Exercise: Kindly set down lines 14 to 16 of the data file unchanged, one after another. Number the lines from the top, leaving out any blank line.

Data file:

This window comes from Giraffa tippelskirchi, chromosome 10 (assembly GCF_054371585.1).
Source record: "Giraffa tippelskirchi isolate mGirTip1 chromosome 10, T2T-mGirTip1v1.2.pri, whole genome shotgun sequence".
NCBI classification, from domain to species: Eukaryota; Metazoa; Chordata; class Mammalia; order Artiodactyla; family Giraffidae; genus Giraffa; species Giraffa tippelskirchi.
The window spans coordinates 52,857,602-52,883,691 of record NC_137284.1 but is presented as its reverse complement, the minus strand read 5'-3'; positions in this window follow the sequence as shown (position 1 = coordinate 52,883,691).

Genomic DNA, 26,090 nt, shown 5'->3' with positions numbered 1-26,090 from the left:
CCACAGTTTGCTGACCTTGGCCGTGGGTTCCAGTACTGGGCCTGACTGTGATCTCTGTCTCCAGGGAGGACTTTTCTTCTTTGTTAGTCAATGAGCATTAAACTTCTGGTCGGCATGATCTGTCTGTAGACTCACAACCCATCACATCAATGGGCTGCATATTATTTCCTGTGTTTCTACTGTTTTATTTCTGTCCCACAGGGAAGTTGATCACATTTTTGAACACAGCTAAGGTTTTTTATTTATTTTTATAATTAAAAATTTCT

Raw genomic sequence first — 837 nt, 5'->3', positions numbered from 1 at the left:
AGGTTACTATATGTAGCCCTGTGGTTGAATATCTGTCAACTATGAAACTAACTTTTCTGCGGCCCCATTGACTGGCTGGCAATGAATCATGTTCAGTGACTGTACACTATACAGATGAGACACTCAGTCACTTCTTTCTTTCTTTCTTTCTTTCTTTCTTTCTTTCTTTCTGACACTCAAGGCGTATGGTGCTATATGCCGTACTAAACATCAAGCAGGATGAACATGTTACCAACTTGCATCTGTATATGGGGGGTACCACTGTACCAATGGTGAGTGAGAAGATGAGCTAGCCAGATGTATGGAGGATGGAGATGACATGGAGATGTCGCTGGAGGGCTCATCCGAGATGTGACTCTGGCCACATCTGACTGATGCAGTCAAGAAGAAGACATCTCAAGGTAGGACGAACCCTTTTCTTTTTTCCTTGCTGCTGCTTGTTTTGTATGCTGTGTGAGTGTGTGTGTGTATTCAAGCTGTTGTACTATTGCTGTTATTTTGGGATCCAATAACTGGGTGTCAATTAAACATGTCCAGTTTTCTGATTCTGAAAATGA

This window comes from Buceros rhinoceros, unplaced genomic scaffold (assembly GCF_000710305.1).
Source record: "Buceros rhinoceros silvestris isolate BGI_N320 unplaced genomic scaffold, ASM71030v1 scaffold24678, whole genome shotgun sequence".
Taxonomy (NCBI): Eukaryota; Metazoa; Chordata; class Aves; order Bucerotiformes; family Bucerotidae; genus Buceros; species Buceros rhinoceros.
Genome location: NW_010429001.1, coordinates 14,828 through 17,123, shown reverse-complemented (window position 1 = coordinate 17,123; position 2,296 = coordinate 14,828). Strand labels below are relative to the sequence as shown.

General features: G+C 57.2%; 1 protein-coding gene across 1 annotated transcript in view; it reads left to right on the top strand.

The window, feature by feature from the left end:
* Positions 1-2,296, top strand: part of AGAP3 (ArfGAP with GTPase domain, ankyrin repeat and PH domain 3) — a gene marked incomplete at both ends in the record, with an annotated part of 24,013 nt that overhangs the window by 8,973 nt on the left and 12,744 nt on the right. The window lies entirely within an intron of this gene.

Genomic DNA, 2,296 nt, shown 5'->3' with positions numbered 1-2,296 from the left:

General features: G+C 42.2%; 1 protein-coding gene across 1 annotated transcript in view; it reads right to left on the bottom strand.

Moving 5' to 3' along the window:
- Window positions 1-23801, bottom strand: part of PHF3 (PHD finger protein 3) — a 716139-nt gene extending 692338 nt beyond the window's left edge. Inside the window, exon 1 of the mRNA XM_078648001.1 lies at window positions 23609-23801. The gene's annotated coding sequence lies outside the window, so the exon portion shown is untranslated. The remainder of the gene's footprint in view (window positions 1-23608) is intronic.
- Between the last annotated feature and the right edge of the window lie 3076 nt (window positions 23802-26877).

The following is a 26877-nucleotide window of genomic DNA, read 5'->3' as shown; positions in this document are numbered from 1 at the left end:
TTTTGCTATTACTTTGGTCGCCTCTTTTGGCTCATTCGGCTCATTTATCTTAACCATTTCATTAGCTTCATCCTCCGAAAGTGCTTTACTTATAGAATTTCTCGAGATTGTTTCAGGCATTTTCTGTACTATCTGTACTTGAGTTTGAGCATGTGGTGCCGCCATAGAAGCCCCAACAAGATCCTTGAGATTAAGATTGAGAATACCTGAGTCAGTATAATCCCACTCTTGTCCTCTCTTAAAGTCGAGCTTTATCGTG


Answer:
The window, feature by feature from the left end:
* Positions 1-2,296, top strand: part of AGAP3 (ArfGAP with GTPase domain, ankyrin repeat and PH domain 3) — a gene marked incomplete at both ends in the record, with an annotated part of 24,013 nt that overhangs the window by 8,973 nt on the left and 12,744 nt on the right. The window lies entirely within an intron of this gene.

Genomic DNA, 2,296 nt, shown 5'->3' with positions numbered 1-2,296 from the left: